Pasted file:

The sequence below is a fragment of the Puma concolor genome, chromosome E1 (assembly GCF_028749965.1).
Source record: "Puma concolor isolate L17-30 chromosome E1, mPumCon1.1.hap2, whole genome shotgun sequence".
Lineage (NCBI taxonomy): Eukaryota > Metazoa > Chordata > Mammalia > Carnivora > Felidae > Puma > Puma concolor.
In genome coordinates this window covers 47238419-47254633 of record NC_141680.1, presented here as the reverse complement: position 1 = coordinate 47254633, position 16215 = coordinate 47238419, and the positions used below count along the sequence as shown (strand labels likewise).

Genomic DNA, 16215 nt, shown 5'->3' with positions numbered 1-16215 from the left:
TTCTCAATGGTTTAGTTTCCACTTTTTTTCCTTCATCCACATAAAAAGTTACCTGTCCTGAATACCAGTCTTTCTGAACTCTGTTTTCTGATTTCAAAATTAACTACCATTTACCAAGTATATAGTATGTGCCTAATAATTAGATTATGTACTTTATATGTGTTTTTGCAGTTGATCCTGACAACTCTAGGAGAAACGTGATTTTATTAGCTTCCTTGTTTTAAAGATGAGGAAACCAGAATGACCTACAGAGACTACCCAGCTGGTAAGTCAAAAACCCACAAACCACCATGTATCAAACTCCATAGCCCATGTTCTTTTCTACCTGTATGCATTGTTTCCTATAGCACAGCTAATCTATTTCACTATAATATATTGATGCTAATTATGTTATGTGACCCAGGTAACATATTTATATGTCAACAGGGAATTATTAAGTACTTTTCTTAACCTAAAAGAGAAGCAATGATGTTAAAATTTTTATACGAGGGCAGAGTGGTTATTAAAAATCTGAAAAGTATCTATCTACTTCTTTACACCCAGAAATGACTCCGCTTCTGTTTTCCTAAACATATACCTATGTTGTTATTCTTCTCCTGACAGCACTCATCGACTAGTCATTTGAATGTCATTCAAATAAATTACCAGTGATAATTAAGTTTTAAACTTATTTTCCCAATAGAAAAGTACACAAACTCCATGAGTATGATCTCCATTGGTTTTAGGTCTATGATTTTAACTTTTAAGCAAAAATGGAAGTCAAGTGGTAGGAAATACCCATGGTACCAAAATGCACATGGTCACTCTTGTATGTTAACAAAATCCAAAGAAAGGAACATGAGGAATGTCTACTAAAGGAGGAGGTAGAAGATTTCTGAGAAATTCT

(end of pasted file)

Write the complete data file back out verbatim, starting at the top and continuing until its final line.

The sequence below is a fragment of the Puma concolor genome, chromosome E1 (assembly GCF_028749965.1).
Source record: "Puma concolor isolate L17-30 chromosome E1, mPumCon1.1.hap2, whole genome shotgun sequence".
Lineage (NCBI taxonomy): Eukaryota > Metazoa > Chordata > Mammalia > Carnivora > Felidae > Puma > Puma concolor.
In genome coordinates this window covers 47238419-47254633 of record NC_141680.1, presented here as the reverse complement: position 1 = coordinate 47254633, position 16215 = coordinate 47238419, and the positions used below count along the sequence as shown (strand labels likewise).

Genomic DNA, 16215 nt, shown 5'->3' with positions numbered 1-16215 from the left:
TTCTCAATGGTTTAGTTTCCACTTTTTTTCCTTCATCCACATAAAAAGTTACCTGTCCTGAATACCAGTCTTTCTGAACTCTGTTTTCTGATTTCAAAATTAACTACCATTTACCAAGTATATAGTATGTGCCTAATAATTAGATTATGTACTTTATATGTGTTTTTGCAGTTGATCCTGACAACTCTAGGAGAAACGTGATTTTATTAGCTTCCTTGTTTTAAAGATGAGGAAACCAGAATGACCTACAGAGACTACCCAGCTGGTAAGTCAAAAACCCACAAACCACCATGTATCAAACTCCATAGCCCATGTTCTTTTCTACCTGTATGCATTGTTTCCTATAGCACAGCTAATCTATTTCACTATAATATATTGATGCTAATTATGTTATGTGACCCAGGTAACATATTTATATGTCAACAGGGAATTATTAAGTACTTTTCTTAACCTAAAAGAGAAGCAATGATGTTAAAATTTTTATACGAGGGCAGAGTGGTTATTAAAAATCTGAAAAGTATCTATCTACTTCTTTACACCCAGAAATGACTCCGCTTCTGTTTTCCTAAACATATACCTATGTTGTTATTCTTCTCCTGACAGCACTCATCGACTAGTCATTTGAATGTCATTCAAATAAATTACCAGTGATAATTAAGTTTTAAACTTATTTTCCCAATAGAAAAGTACACAAACTCCATGAGTATGATCTCCATTGGTTTTAGGTCTATGATTTTAACTTTTAAGCAAAAATGGAAGTCAAGTGGTAGGAAATACCCATGGTACCAAAATGCACATGGTCACTCTTGTATGTTAACAAAATCCAAAGAAAGGAACATGAGGAATGTCTACTAAAGGAGGAGGTAGAAGATTTCTGAGAAATTCT